NTLM

NTLM is the protocol that Internet Explorer uses to automatically log a user in to a site using the OS login credentials. There are lots of intranet applications that do this within an organization. What’s neat is that it’s not just limited to Internet Explorer and IIS.

First off, FireFox can do NTLM as well. In version 1.0, you need to navigate to about:config and find network.automatic-ntlm-auth.trusted-uris. Give it a value such as a domain (guyton.net) that you trust with your OS login credentials. Multiple hosts can be entered, sep. by commas. After that, automatic logins!

Note that to do this in IE, you need to go to Internet Options – Security – Local Intranet (or Trusted Sites) and add the host substring there (though it might need *.guyton.net or something similar).

OK, so enough about the browsers, what about the back-end servers? Since we like UNIX here, we aren’t gonna touch IIS. Apache 2 is our favorite way to go, and two methods exist:

So far I’ve experimented with the first one, and it seems to work OK. After half a day it seems that the website gets pretty slow in responding, so I suspect a memory leak.

I plan on trying the second one out tomorrow. It seems to support multiple domains and PDCs/BDCs for each, and returns the domain as well as the userid in the REMOTE_USER env var, which I need.

These should theoretically authenticate with samba as well, which can get data from an LDAP server. This is nice because the whole thing can be implemented with FireFox, Samba, Apache, and OpenLDAP, thus completely eliminating reliance on Microsoft products (other than OS login) while still providing single sign-on capabilities.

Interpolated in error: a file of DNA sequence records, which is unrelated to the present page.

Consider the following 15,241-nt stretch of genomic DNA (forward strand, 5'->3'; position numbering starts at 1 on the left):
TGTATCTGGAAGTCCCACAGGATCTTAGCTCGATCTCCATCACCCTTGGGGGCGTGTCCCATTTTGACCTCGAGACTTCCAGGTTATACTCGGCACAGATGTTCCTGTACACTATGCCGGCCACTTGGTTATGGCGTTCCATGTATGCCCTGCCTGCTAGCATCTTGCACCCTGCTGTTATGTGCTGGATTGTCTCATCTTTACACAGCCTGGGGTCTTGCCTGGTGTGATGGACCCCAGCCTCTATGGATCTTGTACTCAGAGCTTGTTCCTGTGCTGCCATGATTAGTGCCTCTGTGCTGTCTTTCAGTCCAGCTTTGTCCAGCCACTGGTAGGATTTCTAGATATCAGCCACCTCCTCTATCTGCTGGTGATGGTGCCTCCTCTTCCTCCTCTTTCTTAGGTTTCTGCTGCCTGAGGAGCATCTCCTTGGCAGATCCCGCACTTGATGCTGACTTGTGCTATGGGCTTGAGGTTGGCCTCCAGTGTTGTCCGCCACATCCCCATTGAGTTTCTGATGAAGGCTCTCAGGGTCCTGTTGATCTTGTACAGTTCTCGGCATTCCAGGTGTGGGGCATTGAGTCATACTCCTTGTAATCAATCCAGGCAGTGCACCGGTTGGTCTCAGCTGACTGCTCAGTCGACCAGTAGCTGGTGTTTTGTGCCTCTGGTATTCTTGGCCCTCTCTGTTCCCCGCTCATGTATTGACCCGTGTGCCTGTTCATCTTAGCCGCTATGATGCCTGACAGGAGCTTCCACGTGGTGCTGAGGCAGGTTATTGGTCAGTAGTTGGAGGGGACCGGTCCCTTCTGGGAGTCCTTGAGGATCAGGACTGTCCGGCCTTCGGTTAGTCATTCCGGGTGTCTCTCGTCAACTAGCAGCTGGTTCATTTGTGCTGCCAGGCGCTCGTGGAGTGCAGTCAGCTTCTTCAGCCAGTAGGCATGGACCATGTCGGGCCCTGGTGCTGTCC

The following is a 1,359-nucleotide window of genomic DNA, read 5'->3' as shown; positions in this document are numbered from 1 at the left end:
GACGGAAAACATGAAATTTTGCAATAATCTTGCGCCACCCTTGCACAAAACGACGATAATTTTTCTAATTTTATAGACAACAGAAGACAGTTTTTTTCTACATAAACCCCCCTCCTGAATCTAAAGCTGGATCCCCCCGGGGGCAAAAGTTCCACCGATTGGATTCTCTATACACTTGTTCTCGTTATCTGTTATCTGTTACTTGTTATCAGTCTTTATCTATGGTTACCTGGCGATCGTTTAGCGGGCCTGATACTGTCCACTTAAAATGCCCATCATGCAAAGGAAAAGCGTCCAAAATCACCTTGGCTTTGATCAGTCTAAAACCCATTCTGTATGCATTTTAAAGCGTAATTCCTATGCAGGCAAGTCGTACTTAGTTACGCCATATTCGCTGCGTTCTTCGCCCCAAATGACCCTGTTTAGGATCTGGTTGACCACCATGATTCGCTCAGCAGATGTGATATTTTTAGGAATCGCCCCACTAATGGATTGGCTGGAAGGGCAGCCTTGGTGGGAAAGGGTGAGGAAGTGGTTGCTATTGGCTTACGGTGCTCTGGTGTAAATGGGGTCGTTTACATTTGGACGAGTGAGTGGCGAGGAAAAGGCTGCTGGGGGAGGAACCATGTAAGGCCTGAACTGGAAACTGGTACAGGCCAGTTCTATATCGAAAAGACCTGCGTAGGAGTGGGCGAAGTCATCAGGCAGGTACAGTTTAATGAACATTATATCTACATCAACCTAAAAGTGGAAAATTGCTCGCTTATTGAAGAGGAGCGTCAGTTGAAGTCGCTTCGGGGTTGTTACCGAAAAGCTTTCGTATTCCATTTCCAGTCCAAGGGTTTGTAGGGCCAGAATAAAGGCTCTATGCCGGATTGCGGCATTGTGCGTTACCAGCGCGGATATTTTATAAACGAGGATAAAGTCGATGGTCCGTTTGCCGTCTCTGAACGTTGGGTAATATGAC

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3 Replies to “NTLM”

  1. Apache::AuthenNTLM works like a charm. Multiple domains, fast (due to modPerl), etc.

    Now the only problem is that I’m told our primary domain is switching over to kerberos and will be turning NTLM off soon. Ugh! Will have to see what I can set up there…

  2. I’ve got my Linux server at work authenticating against the active directory kerberos domain. Didn’t even need a host principal. Sweet! Now I don’t have to worry about an extra password on the UNIX box. Still working on the web part – most likely I need a web HTTP principal.

    Now at home I need to figure out how to get Windows XP Home edition working with all this, then get a kerberized ssh client (ssh on fedora already uses kerberos). It would be ideal to get a kerberized VNC session up, too, but that might be wishful thinking without having to pay money…

    1. Cool, I got mod_auth_kerb working on apache at home, this one not needing mod_perl, either. On my linux desktop, if I run kinit and get kerberos credential cache, then konquerer will automatically login to my webserver! (It’s possible that I don’t have to configure any further trust because the machine realm and webserver realm are the same – don’t know about cross-realm workings). If I did not have kinit run, then it asked for a password. Pretty neat!

      I did have a little trouble getting the webserver working right – turns out it was failing because my service principal was http/saturn.guyton.net@GUYTON.NET instead of HTTP/saturn.guyton.net@GUYTON.NET. Huh. Anyway, now that that’s taken care of…

      Firefox was a little more tricky – I had to edit a different setting than NTLM in about:config – this time I set “guyton.net” to the network.negotiate-auth.trusted-uris parameter, and after that, Firefox on Linux did automatic logins as well. Sweet!

      I have not gotten this working on Win XP home with either Firefox or IE. Most likely it won’t work, since XP Home doesn’t really support kerberos by default (so I think). We’ll see if I find anything. Makes a case for a Linux or XP Pro desktop.

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